The health crisis caused by Covid-19 has imposed greater efforts on the Algerian university to use ICT, information and communication technologies and to become familiar with distance learning, which has become a necessity.
HAS Is all bad luck good? Could we seize the opportunity to make digital change a success? Are we ready to teach remotely? What is the result of this experience? What degree of involvement of the main actors of the university? These and other questions are summarized in this question title “What training for teachers in ICT and what practices related to training and online learning for students?”. This is the title of a multidisciplinary international symposium organized on June 28th and 29th by the University of Béjaïa through the Faculty of Letters and Languages and the French Department, in collaboration with the two laboratories LESMS and LAILEMM. The opportunity came at just the right time to delve into the Algerian context through scientific research work and other investigations by specialists.
Marcel Lebrun, professor emeritus of educational technologies in Belgium, tries to clarify things.
Distance learning isn’t just about putting the handouts that teachers drop off at the copy center on the platforms. “If the teacher thinks that his role is to transmit, then he is already replaced by the machine. His job is to support the student., he explains. As a follower of the “flipped classroom” method, he had to remember that “Distance learning has existed since 1850, since the railways existed, because books could be sent by post”.
In his opinion, the real challenge of distance learning is “Bringing a presence from afar”. In other words, “The idea of the flipped classroom is to transport the oral part and the distance learning part”. “The goal, he is arguing, is to reserve presence (in class, editor’s note) for things that are more relevant to learning, real learning activities in presence”. For Prof. Lebrun, the pedagogy must be emphasized. “The tool is nothing if there is no specific training to go with it.” he basically said.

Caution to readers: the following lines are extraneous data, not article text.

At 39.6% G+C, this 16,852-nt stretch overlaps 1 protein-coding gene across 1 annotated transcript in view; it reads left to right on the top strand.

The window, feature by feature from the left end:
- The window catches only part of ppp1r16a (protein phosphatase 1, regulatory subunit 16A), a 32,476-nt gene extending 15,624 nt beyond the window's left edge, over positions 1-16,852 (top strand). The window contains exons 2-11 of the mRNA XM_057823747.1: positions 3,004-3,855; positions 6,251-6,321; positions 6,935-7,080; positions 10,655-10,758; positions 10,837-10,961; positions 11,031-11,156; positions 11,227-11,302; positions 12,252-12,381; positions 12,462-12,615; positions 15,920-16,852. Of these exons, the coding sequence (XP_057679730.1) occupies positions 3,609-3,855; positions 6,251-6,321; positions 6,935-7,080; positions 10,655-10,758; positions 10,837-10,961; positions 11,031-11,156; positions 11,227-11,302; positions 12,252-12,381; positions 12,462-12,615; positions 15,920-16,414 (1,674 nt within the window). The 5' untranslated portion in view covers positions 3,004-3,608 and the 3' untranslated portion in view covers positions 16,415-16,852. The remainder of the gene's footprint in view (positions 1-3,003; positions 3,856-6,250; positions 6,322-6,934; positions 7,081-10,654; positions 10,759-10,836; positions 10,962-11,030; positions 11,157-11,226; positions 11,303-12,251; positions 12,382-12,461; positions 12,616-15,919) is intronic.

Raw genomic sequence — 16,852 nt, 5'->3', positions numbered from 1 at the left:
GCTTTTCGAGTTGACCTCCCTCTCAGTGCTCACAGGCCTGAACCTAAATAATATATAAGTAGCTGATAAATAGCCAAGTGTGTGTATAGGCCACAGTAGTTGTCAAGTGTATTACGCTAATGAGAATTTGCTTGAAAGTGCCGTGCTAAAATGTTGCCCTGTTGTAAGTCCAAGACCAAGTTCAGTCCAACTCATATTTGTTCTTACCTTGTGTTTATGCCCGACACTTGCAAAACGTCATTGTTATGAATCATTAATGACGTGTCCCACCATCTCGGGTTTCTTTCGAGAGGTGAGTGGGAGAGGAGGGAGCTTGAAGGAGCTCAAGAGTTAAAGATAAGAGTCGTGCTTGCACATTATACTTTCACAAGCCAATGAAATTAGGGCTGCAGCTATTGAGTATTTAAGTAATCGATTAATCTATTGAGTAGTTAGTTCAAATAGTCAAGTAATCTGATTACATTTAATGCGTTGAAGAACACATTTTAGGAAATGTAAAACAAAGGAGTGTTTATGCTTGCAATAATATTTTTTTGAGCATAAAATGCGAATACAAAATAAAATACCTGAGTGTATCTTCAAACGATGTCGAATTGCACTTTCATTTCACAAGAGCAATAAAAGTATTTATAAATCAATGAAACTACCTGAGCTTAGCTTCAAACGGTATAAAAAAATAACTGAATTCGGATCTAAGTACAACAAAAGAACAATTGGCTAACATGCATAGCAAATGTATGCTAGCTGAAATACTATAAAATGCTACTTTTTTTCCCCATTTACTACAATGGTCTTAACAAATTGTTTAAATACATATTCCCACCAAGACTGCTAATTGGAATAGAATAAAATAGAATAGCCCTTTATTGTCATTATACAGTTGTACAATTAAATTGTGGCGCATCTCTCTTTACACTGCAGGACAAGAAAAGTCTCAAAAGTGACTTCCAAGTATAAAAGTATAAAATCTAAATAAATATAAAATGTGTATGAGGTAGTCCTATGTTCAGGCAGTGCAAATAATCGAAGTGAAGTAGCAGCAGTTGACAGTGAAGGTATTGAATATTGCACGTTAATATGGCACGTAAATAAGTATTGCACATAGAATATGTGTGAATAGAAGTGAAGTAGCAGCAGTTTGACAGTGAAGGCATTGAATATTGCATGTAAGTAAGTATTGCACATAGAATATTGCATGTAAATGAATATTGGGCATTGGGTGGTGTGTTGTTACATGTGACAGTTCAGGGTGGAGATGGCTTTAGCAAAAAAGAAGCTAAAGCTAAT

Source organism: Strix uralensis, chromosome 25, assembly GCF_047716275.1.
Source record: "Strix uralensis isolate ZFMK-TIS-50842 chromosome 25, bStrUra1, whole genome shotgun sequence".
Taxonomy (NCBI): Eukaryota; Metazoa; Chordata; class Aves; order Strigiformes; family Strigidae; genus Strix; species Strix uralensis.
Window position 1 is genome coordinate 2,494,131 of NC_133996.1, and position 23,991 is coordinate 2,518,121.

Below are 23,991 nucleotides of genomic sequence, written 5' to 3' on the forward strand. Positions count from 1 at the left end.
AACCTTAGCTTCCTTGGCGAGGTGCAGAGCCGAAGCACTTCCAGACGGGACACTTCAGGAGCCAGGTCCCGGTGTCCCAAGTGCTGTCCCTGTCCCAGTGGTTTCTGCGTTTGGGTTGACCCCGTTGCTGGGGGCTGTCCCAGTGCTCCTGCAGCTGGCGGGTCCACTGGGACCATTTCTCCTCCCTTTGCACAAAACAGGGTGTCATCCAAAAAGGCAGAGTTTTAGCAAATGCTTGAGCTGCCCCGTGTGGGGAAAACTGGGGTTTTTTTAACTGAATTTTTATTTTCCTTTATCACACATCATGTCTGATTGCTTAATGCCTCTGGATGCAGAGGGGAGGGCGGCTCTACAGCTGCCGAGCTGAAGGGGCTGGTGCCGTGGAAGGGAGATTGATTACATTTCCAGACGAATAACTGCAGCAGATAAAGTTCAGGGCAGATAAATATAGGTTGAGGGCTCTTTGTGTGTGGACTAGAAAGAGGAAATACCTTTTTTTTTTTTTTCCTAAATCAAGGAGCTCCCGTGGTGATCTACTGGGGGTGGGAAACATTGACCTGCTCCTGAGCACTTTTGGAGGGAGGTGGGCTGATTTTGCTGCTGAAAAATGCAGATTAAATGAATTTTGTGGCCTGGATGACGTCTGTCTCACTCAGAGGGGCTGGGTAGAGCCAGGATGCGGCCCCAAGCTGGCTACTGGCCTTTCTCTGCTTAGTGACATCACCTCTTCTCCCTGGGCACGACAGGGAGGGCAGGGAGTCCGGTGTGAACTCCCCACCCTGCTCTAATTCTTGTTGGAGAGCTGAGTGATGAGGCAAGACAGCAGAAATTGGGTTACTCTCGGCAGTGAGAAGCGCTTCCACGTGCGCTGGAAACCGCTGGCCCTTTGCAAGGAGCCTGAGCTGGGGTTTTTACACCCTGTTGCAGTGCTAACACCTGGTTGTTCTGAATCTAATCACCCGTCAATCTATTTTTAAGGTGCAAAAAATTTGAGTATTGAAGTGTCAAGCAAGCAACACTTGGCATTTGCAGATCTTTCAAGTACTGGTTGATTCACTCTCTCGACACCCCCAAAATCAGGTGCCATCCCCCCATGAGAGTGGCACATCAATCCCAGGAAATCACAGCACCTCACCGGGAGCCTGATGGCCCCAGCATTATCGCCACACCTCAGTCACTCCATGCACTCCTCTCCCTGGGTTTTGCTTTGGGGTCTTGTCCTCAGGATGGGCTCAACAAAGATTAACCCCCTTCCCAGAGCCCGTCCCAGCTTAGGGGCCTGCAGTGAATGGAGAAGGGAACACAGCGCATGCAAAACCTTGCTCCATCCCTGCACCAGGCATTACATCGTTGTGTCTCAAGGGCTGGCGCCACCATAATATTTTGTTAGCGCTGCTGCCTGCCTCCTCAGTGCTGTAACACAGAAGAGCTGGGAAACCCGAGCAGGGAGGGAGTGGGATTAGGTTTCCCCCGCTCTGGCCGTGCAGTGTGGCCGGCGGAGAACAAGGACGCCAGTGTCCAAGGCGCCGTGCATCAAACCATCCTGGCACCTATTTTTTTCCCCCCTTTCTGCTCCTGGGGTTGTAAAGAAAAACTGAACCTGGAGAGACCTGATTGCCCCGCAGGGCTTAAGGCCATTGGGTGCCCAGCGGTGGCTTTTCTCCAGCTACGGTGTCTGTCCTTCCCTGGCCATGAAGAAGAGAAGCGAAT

So what is a digital society? “A digital society is not limited to tablets, phones and other electronic media, which are of course the necessary prerequisite. The digital society is not defined by its technical knowledge and know-how, but by its behavior and attitudes, its new approaches. developed by Pr. Lebrun. “Digitalization can contribute to the educational development of a school in harmony with society, but what we do not know is that for this impact of digitalization on pedagogy, it is absolutely necessary that pedagogy first changes, that it adapts to benefit the positive effects of digital technology”, he adds, revealing research that suggests methods that “Create added value” digital with “Hybrid Pedagogy”, that effectively combines face-to-face and distance learning.
“Distance learning during the Covid-19 pandemic at the University of Béjaïa: pedagogical or technical challenge?” that’s the question the D’s have been asking themselvesrs Nassim Kerboub and Bounouni Ouidad. The survey they carried out with around fifty students from the University of Béjaïa showed this “Main difficulties related to detention and distance learning”. 80% of the students surveyed state that this form of teaching means they cannot ask any questions, 65% answer that there is a lack of practical exercises and 90% point to difficulties in understanding online courses.
The investigation, which was based on the hypotheses of the lack of material resources and “the inadequate use of clear teaching methodology and teaching techniques related to it (reversed teaching)” revealed that 60% of the sample of students answered that they do not have a computer at home and that 70% of them depend on 4G for their connection. “Are you satisfied with the distance learning at your university?”. 91% answered “no”. A similar study was carried out by Dr.right Souame Schahrazed, on a sample of students from the French department of El Taref University. When asked about the effectiveness of their university’s digital platform, the majority of respondents said they had difficulty accessing it. 60% responded but prefer distance learning, e-learning. The survey found that 30% of respondents are not benefiting from the educational support needed to adapt to this new form of distance learning. One-fifth (1/5) of the students surveyed blame computer teachers for not giving them enough practice. “Some teachers prefer to send lessons via email or messenger”, confirms the communicant, who in particular concludes from this “Despite the introduction of ICT in education, there are no real changes in the way some teachers teach”.